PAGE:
Story of the Day:
Unsecured creditors of Burger King franchisees set for £20m hit
Unsecured creditors of two Ipswich-headquartered companies that together operate more than 30 Burger King outlets across the UK are likely to face a shortfall of almost £20m, it has been revealed. Millcliffe and CPL Foods were placed in administration on 7 April 2017 under the control of Nick Cropper, Ryan Grant and Catherine Williamson, of AlixPartners, as joint administrators. The businesses employed about 870 staff and operated a total of 53 fast food restaurants, 36 of which trade under the Burger King brand while 17 trade under other independent brands, including El Taco Loco, Real Cafe, Pizza Neo and Roosters. The administrators said all the outlets would continue to trade while “all possible options for a sale of all or parts of the business” were explored. In their progress update, which was filed at Companies House, the administrators said three best and final offers had been received. The report also revealed Millcliffe and CPL Foods entered administration owing about £9.8m and £9.7m respectively to unsecured creditors, and a total of about £9.7m to secured creditor Allied Irish Banks, which is “unlikely to receive the full amount owed”. Although estimating likely returns to creditors is “difficult at this stage”, the administrators said unsecured creditors of the businesses were likely to receive less than one pence in the pound. At the time of their appointment, the administrators said they were called in after the companies experienced cash flow pressure, primarily because of delays in developing and opening new stores. The businesses experienced a “period of rapid expansion” from 2013 to 2016 and the number of restaurants in their portfolios rose rapidly as new sites were sourced and developed for restaurant openings. The strategy was to ultimately create businesses with turnovers in the region of £20m per annum. However, some of the sites became delayed in “going live” because of building and planning issues. At some of these locations, the companies had already hired staff in anticipation of them opening, which meant they were left with the costs of the sites but no income. In addition, the trading performance at existing sites was “significantly below” expectations. As a result of these issues, there were severe cash shortages across the businesses and the companies used a variety of external finance sources to temporarily manage cash flow. A winding-up petition was issued by HM Revenue & Customs relating to unpaid taxes of more than £600,000.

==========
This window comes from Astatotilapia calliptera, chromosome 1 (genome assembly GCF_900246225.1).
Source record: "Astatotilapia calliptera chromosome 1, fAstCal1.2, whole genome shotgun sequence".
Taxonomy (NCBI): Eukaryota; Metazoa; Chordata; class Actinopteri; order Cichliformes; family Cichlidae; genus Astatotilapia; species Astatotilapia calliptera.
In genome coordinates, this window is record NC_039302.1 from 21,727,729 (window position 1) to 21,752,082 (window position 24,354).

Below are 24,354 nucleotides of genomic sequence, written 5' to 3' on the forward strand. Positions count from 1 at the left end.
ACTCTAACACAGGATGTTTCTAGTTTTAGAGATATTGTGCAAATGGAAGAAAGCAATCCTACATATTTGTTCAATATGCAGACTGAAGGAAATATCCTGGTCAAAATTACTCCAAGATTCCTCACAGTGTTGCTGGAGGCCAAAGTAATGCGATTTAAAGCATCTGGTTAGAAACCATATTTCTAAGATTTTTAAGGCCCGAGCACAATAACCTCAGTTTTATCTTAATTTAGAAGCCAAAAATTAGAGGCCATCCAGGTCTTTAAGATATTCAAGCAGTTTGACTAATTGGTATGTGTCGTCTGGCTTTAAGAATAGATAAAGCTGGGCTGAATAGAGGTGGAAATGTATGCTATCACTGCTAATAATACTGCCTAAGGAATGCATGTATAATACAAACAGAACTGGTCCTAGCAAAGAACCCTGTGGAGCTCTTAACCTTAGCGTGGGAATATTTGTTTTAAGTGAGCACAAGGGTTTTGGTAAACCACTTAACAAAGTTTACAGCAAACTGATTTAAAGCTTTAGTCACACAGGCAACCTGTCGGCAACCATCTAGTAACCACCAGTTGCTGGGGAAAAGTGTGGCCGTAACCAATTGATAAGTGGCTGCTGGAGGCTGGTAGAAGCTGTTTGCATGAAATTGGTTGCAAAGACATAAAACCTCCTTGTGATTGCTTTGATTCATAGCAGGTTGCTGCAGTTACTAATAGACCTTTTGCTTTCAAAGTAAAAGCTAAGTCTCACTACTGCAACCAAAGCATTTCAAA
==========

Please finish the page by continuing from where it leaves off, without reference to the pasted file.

Adam Handling launches coffee shop and deli concept Bean & Wheat in Liverpool Street
The Frog group founder Adam Handling (pictured), a former MasterChef: The Professionals finalist, has launched coffee shop and deli concept Bean & Wheat just off Artillery Lane in London’s Liverpool Street area. Bean & Wheat uses only locally sourced, artisanal ingredients and maintains Handling’s “no waste” philosophy. The venue is open for breakfast and lunch to eat in or take away and utilises off-cuts and by-products from The Frog E1, Handling’s debut site, and from The Frog’s flagship restaurant that will open in Covent Garden in September. Fillings will change daily but include duck liver parfait, created from livers that would otherwise be wasted from the 200 ducks The Frog uses every month. Pork off-cuts also create a pork terrine, while a bean hummus is drizzled with an oil made using the tops of herbs usually discarded. The cafe also offers salads made from seasonal vegetable off-cuts, while bread is baked locally using London-milled flour. Drinks feature blended and single origin coffees from independent London roasters, teas from Newby Teas, and Handling’s own Black & White cold-pressed juice range, which utilises misshapen fruit and vegetables rejected by restaurants. Handling said: “Restaurants tend to waste so much food on a day-to-day basis and we are trying to tackle this. In the next few years we hope to reach zero-waste status.”
Maitre Choux, the patisserie specialising in choux pastry, is to start expansion by opening a second site in London. The venue, which will open in Dean Street, Soho, in October, will be larger than Maitre Choux’s debut site in South Kensington. It will feature a spacious seating area allowing diners to enjoy their pastries with tea, coffee or a thick hot chocolate made from a Basque recipe devised by founder Joakim Prat’s grandmother. Prat launched the concept two years ago, which offers freshly made eclairs, choux and chouquettes (empty choux pastry balls topped with pearl sugar). Eclairs include lemon meringue and bergamot, Spanish raspberry, and hazelnut and milk chocolate treasure, alongside regularly changing specials. Prat has worked at a number of Michelin-starred restaurants, including Mayfair’s The Greenhouse, where he was head pastry chef, and as executive pastry chef at Joel Robuchon’s L’Atelier in Covent Garden.